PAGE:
DramaFeaturedLondonReview

Cock – Ambassadors Theatre, London

Reviewer: Karl O’Doherty

Writer: Mike Bartlett,

Director: Marianne Elliott

The aluminium walls and rotating platform, brightly fluorescent light, and near constant tension all combine to give a very good impression of being in a large microwave. Everything bounces off these walls, echoes and is magnified. What starts out relatively straightforward becomes messy, unevenly hot and cold, and reminds us that with the same raw material we can have substantially different results with slightly different methods.

That microwave metaphor has been tortured long enough. The fact remains, however, that while visually striking thanks to Merle Hensel’s set and Paule Constable’s lighting this revival feels rewarmed rather than refreshed, and does some great content and ideas a disservice.

It’s centred on a love-triangle. John and M have been in a relationship for seven years, growing so close that M feels they’re like brothers. John sparks a breakup then, when attempting to reconcile, comes clean that he has slept with someone else. Not just anyone else, a woman (W). With both M and W clear that they want to keep John for themselves, a dinner-party showdown is staged (with the inclusion of M’s dad for moral support) where they will fight for John’s love.

Taron Egerton as M steals the show here, not just because of the performance (which is funny, nuanced and charismatic) but because he feels like he’s the one realistic character in the piece. W (Jade Anouka doing a fine job with what she’s given) feels like she exists as a woman to tempt John and bring out this storyline. John himself is just as believable as thousands of other awful men, and Jonathan Bailey portrays his selfishness and indecision well, but once more feels like a vehicle. It’s an odd sensation. We’re observing rather than engaging, witnessing a narrative unfold and a treatise on relationships and identity be delivered rather than being told a story.

With no props at all, and the constant visibility afforded by the rounded silver walls, everything is dominated by the actors’ physicality and Mike Bartlett’s words through the frame of Marianne Elliot’s focused direction. The stage’s rotating platform is used creatively, especially with a weirdly touch-free but highly intimate sex scene with John and W.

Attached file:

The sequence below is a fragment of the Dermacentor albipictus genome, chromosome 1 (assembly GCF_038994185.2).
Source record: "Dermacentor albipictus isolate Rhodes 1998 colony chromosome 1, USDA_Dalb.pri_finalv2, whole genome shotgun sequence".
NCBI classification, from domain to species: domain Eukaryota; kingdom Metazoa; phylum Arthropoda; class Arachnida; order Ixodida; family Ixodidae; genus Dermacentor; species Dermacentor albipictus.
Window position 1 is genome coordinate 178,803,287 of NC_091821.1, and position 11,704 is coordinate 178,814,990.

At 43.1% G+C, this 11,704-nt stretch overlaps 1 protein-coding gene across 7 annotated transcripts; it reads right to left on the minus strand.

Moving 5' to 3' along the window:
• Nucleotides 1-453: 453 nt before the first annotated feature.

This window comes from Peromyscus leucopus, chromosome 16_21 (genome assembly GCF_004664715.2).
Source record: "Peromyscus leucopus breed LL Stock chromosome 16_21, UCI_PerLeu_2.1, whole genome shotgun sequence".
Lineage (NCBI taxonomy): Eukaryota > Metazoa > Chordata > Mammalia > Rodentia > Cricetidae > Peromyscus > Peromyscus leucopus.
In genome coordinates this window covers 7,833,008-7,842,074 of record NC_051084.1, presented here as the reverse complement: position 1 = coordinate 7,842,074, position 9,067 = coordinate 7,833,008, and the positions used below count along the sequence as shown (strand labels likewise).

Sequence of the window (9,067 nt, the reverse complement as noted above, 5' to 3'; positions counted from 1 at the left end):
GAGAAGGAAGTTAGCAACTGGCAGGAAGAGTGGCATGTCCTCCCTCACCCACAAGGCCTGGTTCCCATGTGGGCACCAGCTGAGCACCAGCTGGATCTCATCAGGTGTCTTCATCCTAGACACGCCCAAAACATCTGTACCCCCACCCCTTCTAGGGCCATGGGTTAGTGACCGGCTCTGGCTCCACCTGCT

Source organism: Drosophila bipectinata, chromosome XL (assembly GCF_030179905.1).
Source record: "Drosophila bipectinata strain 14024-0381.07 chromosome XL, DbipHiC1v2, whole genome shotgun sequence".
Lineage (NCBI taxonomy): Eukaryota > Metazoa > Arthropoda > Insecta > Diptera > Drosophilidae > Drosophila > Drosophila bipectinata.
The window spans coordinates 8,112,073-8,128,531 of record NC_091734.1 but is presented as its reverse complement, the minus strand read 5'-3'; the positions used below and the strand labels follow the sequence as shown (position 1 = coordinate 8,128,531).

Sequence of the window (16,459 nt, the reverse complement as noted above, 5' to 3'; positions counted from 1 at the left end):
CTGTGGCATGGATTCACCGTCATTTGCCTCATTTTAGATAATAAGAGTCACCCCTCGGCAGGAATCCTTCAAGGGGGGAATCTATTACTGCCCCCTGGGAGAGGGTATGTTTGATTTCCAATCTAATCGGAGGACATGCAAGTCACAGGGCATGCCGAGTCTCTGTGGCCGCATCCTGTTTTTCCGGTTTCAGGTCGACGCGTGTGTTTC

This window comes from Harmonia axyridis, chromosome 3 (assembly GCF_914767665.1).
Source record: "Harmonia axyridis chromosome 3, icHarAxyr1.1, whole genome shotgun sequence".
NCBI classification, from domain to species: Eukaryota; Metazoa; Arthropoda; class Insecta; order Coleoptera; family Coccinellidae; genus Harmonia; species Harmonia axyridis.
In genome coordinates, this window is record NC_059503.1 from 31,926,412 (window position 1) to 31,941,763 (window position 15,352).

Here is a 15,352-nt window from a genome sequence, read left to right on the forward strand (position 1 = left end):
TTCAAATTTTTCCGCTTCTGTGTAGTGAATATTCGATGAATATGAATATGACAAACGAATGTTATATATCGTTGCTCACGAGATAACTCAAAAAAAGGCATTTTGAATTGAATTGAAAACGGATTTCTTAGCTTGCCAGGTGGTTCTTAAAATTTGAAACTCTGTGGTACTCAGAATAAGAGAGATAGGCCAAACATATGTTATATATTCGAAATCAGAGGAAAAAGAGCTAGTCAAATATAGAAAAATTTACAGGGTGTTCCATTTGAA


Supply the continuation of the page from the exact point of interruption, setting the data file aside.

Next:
Bartlett’s language, as the powerhouse of this intense work,  is varied. There are some passages of absolute delight with emotional richness and zingy bitchiness from M being the highlight. John has some revelatory material about identity not being linked to who he wants to sleep with. Then there’s some speechifying that feels all too obvious. Unfortunately, the scattering of elegant lines are crushed by the play’s own unwieldy and self-assigned weightiness.

It’s a shame; for all the relevance this play could have now in a new world from the one it served when first written, it feels like a wasted opportunity. Still legitimate and important questions about the relationship between sexuality and identity are boldly asked though reedily answered and the material feels a little dated in the context of a conversation that’s evolved in the intervening decade. A more interesting and contemporary theme of being in an unhealthy or abusive relationship (here, just emotionally, not physically) is screaming at us to be taken on, but drowned out in John’s self-pitying moaning. The most important question, why either M or W would actually want to carry on speaking with John is smartly raised but left a true mystery.

Beginning with a breakup, the tension is pegged high from the start and never really lets up even in the moments of gentle intimacy. At an hour and 45 minutes straight through, and alongside this visual starkness, it’s all very intense. That’s great usually, but with intensity there needs to be an equal pay off in terms of message or story and in this crucial element of this revival of Cock just doesn’t deliver.

Runs until 4 June 2022

The Reviews Hub Score

Rewarmed rather than refreshed

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The Reviews Hub - London

The Reviews Hub London is under the acting editorship of Richard Maguire. The Reviews Hub was set up in 2007. Our mission is to provide the most in-depth, nationwide arts coverage online.

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